Picking a Supreme Court Justice—Always Political, Increasingly Partisan


Sup Ct wikipedia image

Supreme Court building, from Wikipedia

I have always thought that Presidential elections were more important for the regulators and the court appointees that the person elected made than for the individual’s personality or executive presence. The situation we find ourselves in now—picking a Supreme Court justice in the middle of a contentious election year—proves my point. The next Supreme Court justice is likely to serve for decades longer than President Obama . . . or than his successor, for that matter.

A non-attorney friend asked me what I thought about the debate over picking Justice Scalia’s replacement. This is an expanded version of what I told her.

Of course, President Obama can nominate a replacement. He can do so at a time of his choosing between now and when his term expires. He will probably do so soon, as he is entitled to do.

And the Senate is responsible for vetting that nominee and making an informed decision whether to approve or disapprove of that person. But there is no requirement that the Senate do so within any particular timeframe. And time is on the Republicans’ side in this situation.

Waiting a few months to make a decision on whether to hold hearings only makes sense from the Republican perspective. Waiting even longer to schedule a vote on the nomination also makes sense.

By mid-summer we will know who the Democrat and Republican nominees for President will be. Much can change between summer and November, but knowing who the nominees are will help the Senate assess what is likely to happen if they don’t appoint President Obama’s nominee. More information is always better for decision-making. It’s possible that President Obama’s nominee will seem the lesser of two evils and will get confirmed. It’s also possible that the Republicans will stall or vote down the nominee. All of this is their perogative to decide, as is the timeline.

Which is why I thought it was silly for Senator McConnell to announce immediately after Justice Scalia’s death that President Obama shouldn’t nominate anyone and the Senate wouldn’t act on any nomination the President did make. Why bother? Unless Senator McConnell thinks his statements will induce President Obama to name someone completely acceptable to Republicans. Which is doubtful.

The best thing that President Obama can do for the country is to nominate someone who has a known middle-of-the-road judicial record. Someone the Republicans might even approve of. But I doubt that happens.

(Well, actually, the best thing that President Obama could do in my opinion is to find a clone of Justice Scalia. But I know that won’t happen.)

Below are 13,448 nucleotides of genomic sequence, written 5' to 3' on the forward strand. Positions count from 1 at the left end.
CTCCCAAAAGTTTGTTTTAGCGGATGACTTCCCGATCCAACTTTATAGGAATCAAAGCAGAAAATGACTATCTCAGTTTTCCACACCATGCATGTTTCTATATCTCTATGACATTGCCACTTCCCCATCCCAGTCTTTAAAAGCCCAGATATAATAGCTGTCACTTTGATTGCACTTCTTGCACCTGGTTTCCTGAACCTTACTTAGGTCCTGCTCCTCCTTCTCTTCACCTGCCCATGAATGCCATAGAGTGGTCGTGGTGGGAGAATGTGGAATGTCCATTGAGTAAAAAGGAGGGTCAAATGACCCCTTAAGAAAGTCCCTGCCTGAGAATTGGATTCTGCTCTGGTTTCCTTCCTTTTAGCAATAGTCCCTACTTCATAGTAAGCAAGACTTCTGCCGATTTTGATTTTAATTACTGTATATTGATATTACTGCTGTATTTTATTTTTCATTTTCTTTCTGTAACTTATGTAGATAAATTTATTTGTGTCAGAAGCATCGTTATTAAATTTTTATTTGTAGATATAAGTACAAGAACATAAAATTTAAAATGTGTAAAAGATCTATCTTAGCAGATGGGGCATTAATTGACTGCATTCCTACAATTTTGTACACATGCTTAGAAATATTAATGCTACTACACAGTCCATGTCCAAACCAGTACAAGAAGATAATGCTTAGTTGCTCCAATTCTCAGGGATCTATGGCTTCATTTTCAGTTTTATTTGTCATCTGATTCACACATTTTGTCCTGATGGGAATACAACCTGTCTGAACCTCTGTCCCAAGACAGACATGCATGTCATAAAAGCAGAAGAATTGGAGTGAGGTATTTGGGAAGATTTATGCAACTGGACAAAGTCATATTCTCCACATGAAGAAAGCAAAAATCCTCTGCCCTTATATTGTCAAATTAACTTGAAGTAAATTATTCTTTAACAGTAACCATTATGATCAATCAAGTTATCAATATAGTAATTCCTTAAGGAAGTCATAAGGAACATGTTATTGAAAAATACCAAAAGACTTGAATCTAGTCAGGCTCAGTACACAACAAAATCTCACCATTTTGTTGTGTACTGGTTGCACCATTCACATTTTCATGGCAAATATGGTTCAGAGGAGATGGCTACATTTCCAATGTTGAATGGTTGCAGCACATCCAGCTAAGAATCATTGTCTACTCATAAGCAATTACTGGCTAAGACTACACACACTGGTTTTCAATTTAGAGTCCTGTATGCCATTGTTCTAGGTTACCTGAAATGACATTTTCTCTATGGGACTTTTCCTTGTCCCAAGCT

The worst thing that President Obama can do for the country is to nominate a radically liberal candidate. That makes the Republicans’ decision to delay or deny the appointment easy. Then nothing will happen on approving a Supreme Court justice until 2017, when a new President makes a new nomination.

The most likely thing that President Obama will do is nominate someone who is quite liberal, but who the Republicans might have a hard time arguing against. A person of color or a woman who was approved for a lower court appointment. Perhaps someone with an unknown judicial record. In that case, the Republicans should definitely take a wait and see approach. Waiting until after Labor Day to make a decision would make sense.

I hope I’m wrong.

The process of selecting Supreme Court justices has always been political—that’s how the Constitution was designed. The President and the Senate both have roles in determining who leads on the third branch of our federal government, the Supreme Court. It might be that the Senate used to defer to the President’s choice more easily than today, but the President made political decisions in making the appointment, and the Senate was free to make political choices in how to respond.

In the last thirty years, the process has become increasingly partisan. But so has every other part of government. The issues confronting our nation today are huge and the divides wide. And we are split roughly 50/50 on these issues. That the Supreme Court has also been split has actually reflected the nation as a whole. If President Obama nominates a centrist judge who is approved, the Court would remain so. Anything else will tilt the Court, and the Republican Senate is unlikely to agree to such a change just before an election.

Which brings us back to my original point—who a President selects for judicial appointments is of critical importance to the nation and to our future.

What do you think will happen with the Supreme Court nomination? (Or should we all just wait and see?)

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